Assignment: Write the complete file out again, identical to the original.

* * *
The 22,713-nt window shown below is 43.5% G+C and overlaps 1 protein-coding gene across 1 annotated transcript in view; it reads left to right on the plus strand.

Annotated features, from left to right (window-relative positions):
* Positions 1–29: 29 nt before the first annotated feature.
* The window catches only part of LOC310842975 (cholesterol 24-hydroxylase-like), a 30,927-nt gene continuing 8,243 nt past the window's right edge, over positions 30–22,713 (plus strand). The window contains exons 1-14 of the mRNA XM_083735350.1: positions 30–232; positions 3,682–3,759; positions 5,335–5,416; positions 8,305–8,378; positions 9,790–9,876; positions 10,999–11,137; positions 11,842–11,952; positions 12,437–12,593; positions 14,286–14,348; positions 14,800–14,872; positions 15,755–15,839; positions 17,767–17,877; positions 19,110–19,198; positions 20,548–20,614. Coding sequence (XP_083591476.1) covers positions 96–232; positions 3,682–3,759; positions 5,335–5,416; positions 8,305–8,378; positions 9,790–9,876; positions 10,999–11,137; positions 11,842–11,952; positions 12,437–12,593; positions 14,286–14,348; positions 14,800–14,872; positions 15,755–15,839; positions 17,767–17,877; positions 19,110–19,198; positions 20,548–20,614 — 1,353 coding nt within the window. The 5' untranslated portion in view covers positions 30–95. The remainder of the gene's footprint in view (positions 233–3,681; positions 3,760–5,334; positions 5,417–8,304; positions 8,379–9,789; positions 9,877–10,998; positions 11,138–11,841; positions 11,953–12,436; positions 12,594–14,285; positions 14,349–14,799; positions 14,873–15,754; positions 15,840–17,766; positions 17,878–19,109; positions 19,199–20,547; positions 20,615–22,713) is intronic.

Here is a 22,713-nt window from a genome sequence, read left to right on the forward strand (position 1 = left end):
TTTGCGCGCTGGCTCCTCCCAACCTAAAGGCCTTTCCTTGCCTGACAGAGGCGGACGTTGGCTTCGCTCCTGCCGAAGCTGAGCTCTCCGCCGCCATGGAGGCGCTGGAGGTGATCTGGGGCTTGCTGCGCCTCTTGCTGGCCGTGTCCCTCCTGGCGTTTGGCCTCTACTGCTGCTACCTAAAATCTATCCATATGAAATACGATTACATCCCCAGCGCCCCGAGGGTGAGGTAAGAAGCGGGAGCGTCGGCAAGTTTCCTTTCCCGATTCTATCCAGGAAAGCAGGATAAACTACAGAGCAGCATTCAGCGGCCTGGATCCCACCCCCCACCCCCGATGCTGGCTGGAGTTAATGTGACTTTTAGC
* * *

The 22,713-nt window shown below is 43.5% G+C and overlaps 1 protein-coding gene across 1 annotated transcript in view; it reads left to right on the plus strand.

Annotated features, from left to right (window-relative positions):
* Positions 1–29: 29 nt before the first annotated feature.
* The window catches only part of LOC310842975 (cholesterol 24-hydroxylase-like), a 30,927-nt gene continuing 8,243 nt past the window's right edge, over positions 30–22,713 (plus strand). The window contains exons 1-14 of the mRNA XM_083735350.1: positions 30–232; positions 3,682–3,759; positions 5,335–5,416; positions 8,305–8,378; positions 9,790–9,876; positions 10,999–11,137; positions 11,842–11,952; positions 12,437–12,593; positions 14,286–14,348; positions 14,800–14,872; positions 15,755–15,839; positions 17,767–17,877; positions 19,110–19,198; positions 20,548–20,614. Coding sequence (XP_083591476.1) covers positions 96–232; positions 3,682–3,759; positions 5,335–5,416; positions 8,305–8,378; positions 9,790–9,876; positions 10,999–11,137; positions 11,842–11,952; positions 12,437–12,593; positions 14,286–14,348; positions 14,800–14,872; positions 15,755–15,839; positions 17,767–17,877; positions 19,110–19,198; positions 20,548–20,614 — 1,353 coding nt within the window. The 5' untranslated portion in view covers positions 30–95. The remainder of the gene's footprint in view (positions 233–3,681; positions 3,760–5,334; positions 5,417–8,304; positions 8,379–9,789; positions 9,877–10,998; positions 11,138–11,841; positions 11,953–12,436; positions 12,594–14,285; positions 14,349–14,799; positions 14,873–15,754; positions 15,840–17,766; positions 17,878–19,109; positions 19,199–20,547; positions 20,615–22,713) is intronic.

Here is a 22,713-nt window from a genome sequence, read left to right on the forward strand (position 1 = left end):
TTTGCGCGCTGGCTCCTCCCAACCTAAAGGCCTTTCCTTGCCTGACAGAGGCGGACGTTGGCTTCGCTCCTGCCGAAGCTGAGCTCTCCGCCGCCATGGAGGCGCTGGAGGTGATCTGGGGCTTGCTGCGCCTCTTGCTGGCCGTGTCCCTCCTGGCGTTTGGCCTCTACTGCTGCTACCTAAAATCTATCCATATGAAATACGATTACATCCCCAGCGCCCCGAGGGTGAGGTAAGAAGCGGGAGCGTCGGCAAGTTTCCTTTCCCGATTCTATCCAGGAAAGCAGGATAAACTACAGAGCAGCATTCAGCGGCCTGGATCCCACCCCCCACCCCCGATGCTGGCTGGAGTTAATGTGACTTTTAGC